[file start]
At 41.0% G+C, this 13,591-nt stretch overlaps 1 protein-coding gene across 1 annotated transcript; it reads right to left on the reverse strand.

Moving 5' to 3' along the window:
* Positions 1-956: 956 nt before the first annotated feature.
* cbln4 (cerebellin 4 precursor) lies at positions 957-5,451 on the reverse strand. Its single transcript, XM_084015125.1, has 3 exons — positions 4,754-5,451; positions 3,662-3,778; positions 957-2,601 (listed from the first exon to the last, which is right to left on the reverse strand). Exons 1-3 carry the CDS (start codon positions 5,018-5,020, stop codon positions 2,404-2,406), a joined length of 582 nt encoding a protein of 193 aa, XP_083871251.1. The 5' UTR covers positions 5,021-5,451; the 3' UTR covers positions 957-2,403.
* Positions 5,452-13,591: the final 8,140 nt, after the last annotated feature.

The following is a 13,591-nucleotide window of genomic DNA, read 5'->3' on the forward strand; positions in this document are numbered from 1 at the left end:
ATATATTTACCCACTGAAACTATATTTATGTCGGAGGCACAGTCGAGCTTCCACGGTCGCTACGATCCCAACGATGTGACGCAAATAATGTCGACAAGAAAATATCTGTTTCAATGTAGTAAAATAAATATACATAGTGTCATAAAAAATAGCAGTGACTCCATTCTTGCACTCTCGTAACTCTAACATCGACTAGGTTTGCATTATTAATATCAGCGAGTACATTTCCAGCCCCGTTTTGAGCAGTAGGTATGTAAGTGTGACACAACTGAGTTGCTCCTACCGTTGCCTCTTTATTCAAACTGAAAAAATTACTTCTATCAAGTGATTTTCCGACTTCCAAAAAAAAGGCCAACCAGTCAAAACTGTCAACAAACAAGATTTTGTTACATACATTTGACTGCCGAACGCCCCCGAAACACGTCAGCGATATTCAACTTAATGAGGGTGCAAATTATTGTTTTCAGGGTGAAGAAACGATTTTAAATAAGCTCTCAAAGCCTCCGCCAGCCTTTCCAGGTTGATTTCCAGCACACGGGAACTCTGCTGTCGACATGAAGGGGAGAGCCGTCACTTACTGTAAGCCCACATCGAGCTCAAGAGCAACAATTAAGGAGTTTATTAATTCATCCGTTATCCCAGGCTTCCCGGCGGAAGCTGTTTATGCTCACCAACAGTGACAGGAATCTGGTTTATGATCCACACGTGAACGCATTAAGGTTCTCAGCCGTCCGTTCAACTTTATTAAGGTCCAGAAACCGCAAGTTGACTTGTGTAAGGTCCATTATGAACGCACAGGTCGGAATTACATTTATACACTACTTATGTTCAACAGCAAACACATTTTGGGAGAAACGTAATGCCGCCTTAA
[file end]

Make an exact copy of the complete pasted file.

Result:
At 41.0% G+C, this 13,591-nt stretch overlaps 1 protein-coding gene across 1 annotated transcript; it reads right to left on the reverse strand.

Moving 5' to 3' along the window:
* Positions 1-956: 956 nt before the first annotated feature.
* cbln4 (cerebellin 4 precursor) lies at positions 957-5,451 on the reverse strand. Its single transcript, XM_084015125.1, has 3 exons — positions 4,754-5,451; positions 3,662-3,778; positions 957-2,601 (listed from the first exon to the last, which is right to left on the reverse strand). Exons 1-3 carry the CDS (start codon positions 5,018-5,020, stop codon positions 2,404-2,406), a joined length of 582 nt encoding a protein of 193 aa, XP_083871251.1. The 5' UTR covers positions 5,021-5,451; the 3' UTR covers positions 957-2,403.
* Positions 5,452-13,591: the final 8,140 nt, after the last annotated feature.

The following is a 13,591-nucleotide window of genomic DNA, read 5'->3' on the forward strand; positions in this document are numbered from 1 at the left end:
ATATATTTACCCACTGAAACTATATTTATGTCGGAGGCACAGTCGAGCTTCCACGGTCGCTACGATCCCAACGATGTGACGCAAATAATGTCGACAAGAAAATATCTGTTTCAATGTAGTAAAATAAATATACATAGTGTCATAAAAAATAGCAGTGACTCCATTCTTGCACTCTCGTAACTCTAACATCGACTAGGTTTGCATTATTAATATCAGCGAGTACATTTCCAGCCCCGTTTTGAGCAGTAGGTATGTAAGTGTGACACAACTGAGTTGCTCCTACCGTTGCCTCTTTATTCAAACTGAAAAAATTACTTCTATCAAGTGATTTTCCGACTTCCAAAAAAAAGGCCAACCAGTCAAAACTGTCAACAAACAAGATTTTGTTACATACATTTGACTGCCGAACGCCCCCGAAACACGTCAGCGATATTCAACTTAATGAGGGTGCAAATTATTGTTTTCAGGGTGAAGAAACGATTTTAAATAAGCTCTCAAAGCCTCCGCCAGCCTTTCCAGGTTGATTTCCAGCACACGGGAACTCTGCTGTCGACATGAAGGGGAGAGCCGTCACTTACTGTAAGCCCACATCGAGCTCAAGAGCAACAATTAAGGAGTTTATTAATTCATCCGTTATCCCAGGCTTCCCGGCGGAAGCTGTTTATGCTCACCAACAGTGACAGGAATCTGGTTTATGATCCACACGTGAACGCATTAAGGTTCTCAGCCGTCCGTTCAACTTTATTAAGGTCCAGAAACCGCAAGTTGACTTGTGTAAGGTCCATTATGAACGCACAGGTCGGAATTACATTTATACACTACTTATGTTCAACAGCAAACACATTTTGGGAGAAACGTAATGCCGCCTTAA